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Improved Transport Connections Could Further Boost Exports

 

A survey of firms by the region's leading business membership organisation shows that the North East could further increase exports with better transport connections.

TransportA survey of firms by the region's leading business membership organisation shows that the North East could further increase exports with better transport connections.

The North East Chamber of Commerce (NECC) survey showed that the number of companies exporting goods and services from the region continues to increase, with almost a third of firms exploring overseas markets.

Despite encouraging signs of more firms exporting, the findings highlight barriers preventing companies from selling overseas. Almost a quarter of businesses (24%) say poor transport connections are a barrier to trading internationally.

NECC Director of Policy, Ross Smith, said:

"In the North East in particular, exporting plays a vital role in rebalancing the economy and ensuring a lasting recovery.

"The region boasts excellent airport routes and two hugely important international ports. However, we would urge the government to press ahead with a host of vitally important road infrastructure improvements that would alleviate congestion and boost connectivity.

"Newcastle International Airport is a vital gateway to global markets so links to it must be prioritsed. The upcoming launch of Emirates' 777 link to Dubai is evidence of its success. The Western Bypass is the main transport artery that serves the airport and runs well beyond its capacity. Alleviating the congestion on this route must be urgently prioritised."

Transport connections support supply chains and are essential for moving goods to market. According to the NECC's survey, businesses in the UK believe that the cost and quality of these connections are vital to trade.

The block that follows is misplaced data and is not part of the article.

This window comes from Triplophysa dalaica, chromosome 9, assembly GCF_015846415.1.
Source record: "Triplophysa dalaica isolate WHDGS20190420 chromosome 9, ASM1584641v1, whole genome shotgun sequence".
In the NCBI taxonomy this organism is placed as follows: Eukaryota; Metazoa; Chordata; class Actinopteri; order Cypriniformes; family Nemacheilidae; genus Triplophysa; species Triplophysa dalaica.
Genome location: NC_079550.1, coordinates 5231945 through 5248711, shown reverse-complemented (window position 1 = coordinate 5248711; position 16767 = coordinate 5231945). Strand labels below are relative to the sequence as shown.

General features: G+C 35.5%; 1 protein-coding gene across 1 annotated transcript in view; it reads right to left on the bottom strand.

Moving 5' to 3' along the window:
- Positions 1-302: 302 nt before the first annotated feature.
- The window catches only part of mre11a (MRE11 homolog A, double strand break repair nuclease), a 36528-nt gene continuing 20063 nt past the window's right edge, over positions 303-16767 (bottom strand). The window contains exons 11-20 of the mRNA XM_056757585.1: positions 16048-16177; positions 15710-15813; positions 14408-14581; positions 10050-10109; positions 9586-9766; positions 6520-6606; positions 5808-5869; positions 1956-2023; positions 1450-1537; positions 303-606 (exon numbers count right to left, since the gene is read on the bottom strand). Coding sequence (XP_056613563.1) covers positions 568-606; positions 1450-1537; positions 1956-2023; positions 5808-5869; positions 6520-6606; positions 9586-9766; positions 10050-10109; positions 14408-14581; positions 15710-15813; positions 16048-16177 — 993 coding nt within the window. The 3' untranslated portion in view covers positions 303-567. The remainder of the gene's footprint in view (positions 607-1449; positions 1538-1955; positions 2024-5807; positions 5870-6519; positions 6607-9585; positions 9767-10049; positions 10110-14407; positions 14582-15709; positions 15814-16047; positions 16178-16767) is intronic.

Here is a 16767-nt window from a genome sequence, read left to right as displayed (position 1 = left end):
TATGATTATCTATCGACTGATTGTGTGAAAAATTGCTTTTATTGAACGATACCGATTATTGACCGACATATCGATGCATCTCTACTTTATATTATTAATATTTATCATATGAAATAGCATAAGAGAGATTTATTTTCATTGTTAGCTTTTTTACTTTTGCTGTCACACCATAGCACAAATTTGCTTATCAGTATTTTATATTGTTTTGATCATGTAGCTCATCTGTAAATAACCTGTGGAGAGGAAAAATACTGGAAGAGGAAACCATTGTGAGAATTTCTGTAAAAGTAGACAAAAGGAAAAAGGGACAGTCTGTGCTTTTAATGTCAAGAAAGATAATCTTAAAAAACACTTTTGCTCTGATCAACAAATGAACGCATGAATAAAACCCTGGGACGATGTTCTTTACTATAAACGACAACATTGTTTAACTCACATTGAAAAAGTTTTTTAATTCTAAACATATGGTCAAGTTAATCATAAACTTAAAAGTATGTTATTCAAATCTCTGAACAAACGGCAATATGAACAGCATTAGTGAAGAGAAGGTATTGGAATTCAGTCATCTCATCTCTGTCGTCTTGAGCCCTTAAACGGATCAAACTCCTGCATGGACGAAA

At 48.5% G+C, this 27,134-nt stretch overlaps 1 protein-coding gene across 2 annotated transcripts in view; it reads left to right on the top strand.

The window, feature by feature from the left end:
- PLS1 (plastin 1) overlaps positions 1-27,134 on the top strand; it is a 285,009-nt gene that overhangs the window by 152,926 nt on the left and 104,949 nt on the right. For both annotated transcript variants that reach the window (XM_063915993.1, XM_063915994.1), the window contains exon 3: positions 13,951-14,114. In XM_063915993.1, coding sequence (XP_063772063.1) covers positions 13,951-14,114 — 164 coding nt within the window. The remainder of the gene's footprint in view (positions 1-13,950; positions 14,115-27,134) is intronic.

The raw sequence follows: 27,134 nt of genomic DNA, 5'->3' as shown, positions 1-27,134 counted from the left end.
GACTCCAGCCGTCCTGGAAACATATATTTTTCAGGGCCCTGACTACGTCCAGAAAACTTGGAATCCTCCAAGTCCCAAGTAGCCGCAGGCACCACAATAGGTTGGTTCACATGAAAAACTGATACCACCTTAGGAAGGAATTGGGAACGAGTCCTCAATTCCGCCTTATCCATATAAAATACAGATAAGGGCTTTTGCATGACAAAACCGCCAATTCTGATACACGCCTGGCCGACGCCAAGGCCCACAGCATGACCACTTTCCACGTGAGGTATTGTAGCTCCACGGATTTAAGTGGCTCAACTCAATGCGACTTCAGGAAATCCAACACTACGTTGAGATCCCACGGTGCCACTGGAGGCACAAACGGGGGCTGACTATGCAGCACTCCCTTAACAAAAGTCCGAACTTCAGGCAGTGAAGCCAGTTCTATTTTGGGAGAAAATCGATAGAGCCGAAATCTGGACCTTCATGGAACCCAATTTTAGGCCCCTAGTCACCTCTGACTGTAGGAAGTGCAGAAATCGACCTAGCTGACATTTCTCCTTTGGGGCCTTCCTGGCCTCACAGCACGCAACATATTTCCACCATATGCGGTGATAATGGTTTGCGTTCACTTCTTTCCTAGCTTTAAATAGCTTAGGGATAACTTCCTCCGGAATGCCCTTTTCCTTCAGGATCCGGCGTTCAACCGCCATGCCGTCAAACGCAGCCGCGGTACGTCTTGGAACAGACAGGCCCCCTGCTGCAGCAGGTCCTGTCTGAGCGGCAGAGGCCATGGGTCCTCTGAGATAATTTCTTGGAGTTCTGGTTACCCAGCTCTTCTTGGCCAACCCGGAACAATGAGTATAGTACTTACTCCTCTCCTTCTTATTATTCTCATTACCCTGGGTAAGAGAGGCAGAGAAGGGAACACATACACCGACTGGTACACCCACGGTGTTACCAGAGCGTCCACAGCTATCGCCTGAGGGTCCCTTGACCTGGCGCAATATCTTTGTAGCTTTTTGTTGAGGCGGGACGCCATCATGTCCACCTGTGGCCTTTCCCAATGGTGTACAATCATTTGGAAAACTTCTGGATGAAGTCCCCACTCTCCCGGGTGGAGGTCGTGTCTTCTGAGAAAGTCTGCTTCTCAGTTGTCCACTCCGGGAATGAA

In the region, nearly a quarter (24%) of firms think poor transport connections as a barrier to export. But more than quality, businesses are concerned with the cost of transport when exporting. 45% say that the cost of trade connections is also an obstacle.

More than half (57%) of firms that would consider exporting are concerned by the cost of trade connections. It is not just international connections that create problems for exporters. Nearly a quarter of North East businesses (22%) said that domestic transport links are a concern.

"These are concerning findings for the Government as it calls on British companies to double exports by 2020," added Ross.

"The North East boasts a wealth of fantastic companies as well as an excellent airport and two high-performing international ports. While they continue to perform tremendously improvements to their surrounding road and rail network would support their ongoing development.

"For example, Air Passenger Duty (APD) is a clear example of a tax applied only in the UK. That increases costs and puts businesses off the idea of expanding overseas. This tax is more damaging in regions such as the North East where the Government has pledged to generate towards more private sector activity.

"The North East could be contributing so much more to UK Plc. By approving key infrastructure projects across the North East and removing barriers such as APD we could further improve on our already impressive export performance."

The NECC findings are part of a larger survey by the British Chambers of Commerce, which is making a number of recommendations to the government, including:

• A comprehensive aviation strategy for the UK: Alleviate the South East's capacity crunch ensuring regional airports have strong international connections

• Measures to encourage private sector investment in infrastructure: Encourage more private sector investment. That could include the introduction of a national infrastructure bank or fund that co-funds local and national infrastructure projects.

• Accelerate the implementation of road tolling: Providing funds for new capacity at pinch points.